Segmented your mailing list within your CRM provide a means to achieve the focused email targeting that small businesses need to make personal connections. Via segmentation, email recipients receive only the information and offers relevant and resonant to them. Lists can be as basic as leads and customers or as specific as how leads came to the brand, demographics, what customers purchased and how often, and so on.
Some emails simply perform — in terms of open, click-through, and conversion rates — better than others. Factors that may affect performance include:
- Time of day/week/month an email is sent
- Subject lines
- Images — or a lack thereof
- Graphical or text call to action
- Email length
- Value of coupon or other offer
Knowing what works and what doesn’t work for your small business helps you optimize email marketing results. A/B testing — named so because you are determining if Email A or Email B is more effective after sending them — delivers strong data, from which you can narrow in on best practices for future messages.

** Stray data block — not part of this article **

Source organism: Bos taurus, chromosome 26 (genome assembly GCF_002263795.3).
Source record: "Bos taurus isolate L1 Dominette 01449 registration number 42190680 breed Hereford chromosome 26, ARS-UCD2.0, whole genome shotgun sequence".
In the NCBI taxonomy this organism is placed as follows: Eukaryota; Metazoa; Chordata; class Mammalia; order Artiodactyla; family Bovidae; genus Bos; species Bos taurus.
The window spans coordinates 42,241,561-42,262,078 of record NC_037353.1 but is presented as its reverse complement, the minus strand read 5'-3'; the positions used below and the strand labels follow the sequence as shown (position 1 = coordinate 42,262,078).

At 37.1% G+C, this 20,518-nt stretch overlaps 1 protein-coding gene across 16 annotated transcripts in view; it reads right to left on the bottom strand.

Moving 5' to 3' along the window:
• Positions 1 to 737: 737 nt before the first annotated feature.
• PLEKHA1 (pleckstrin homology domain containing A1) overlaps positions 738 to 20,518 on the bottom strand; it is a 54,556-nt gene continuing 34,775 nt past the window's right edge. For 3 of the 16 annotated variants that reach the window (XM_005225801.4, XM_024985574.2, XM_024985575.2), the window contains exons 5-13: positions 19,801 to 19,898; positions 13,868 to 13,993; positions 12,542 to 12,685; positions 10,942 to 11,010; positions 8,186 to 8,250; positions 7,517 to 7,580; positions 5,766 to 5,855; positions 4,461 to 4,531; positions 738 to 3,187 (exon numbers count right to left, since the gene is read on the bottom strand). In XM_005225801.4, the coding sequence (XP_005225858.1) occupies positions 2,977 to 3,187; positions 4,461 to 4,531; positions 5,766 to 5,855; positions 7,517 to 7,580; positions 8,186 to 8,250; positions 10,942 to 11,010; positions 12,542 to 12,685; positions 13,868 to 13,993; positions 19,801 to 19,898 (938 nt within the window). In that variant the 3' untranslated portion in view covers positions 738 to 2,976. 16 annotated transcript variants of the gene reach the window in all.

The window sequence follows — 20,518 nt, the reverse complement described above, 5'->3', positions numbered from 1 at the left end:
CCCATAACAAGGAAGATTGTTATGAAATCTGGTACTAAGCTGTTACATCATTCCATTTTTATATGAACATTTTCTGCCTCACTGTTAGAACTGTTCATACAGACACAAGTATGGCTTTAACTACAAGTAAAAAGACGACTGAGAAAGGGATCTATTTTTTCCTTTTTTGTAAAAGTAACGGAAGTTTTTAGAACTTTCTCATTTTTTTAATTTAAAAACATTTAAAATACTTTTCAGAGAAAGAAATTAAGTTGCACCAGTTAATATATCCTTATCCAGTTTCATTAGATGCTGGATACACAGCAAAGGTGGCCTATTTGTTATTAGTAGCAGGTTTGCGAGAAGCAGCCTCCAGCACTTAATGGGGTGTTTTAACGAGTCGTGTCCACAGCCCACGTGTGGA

Email is just one channel in a small business’s marketing toolbox, and understanding how it fits in among the other channels will drive your strategy even further. Attribution reporting generates data on which marketing touchpoints leads and customers are interacting with and the path they’re taking to conversion. If email is part of that journey, you need to know how much of an impact it’s making — and determine what messages you should be sending at every stage of the sales funnel.
Even with successful email marketing, you will find leads and customers who prefer to call your small business for more information or to place an order instead of replying or clicking to your website. In some instances, you may even want people to call you as the next interaction.
The challenge with phone calls emanating from emails is determining which campaign led to the connection. Data is so important to modern marketing — and phone calls decrease the availability of that data.
Call tracking software offers an answer by allowing you to use unique phone numbers in emails depending on the campaign or the segmented list. When a recipient calls your business, the solution automatically identifies and registers the source email. The subsequent data contributes to your reporting and confirms the efficacy of email marketing — or points you to change your strategy accordingly.
Call tracking isn’t just for email marketing — it delivers rich data for any offline channel. Download our guide, Call Tracking 101, to learn more.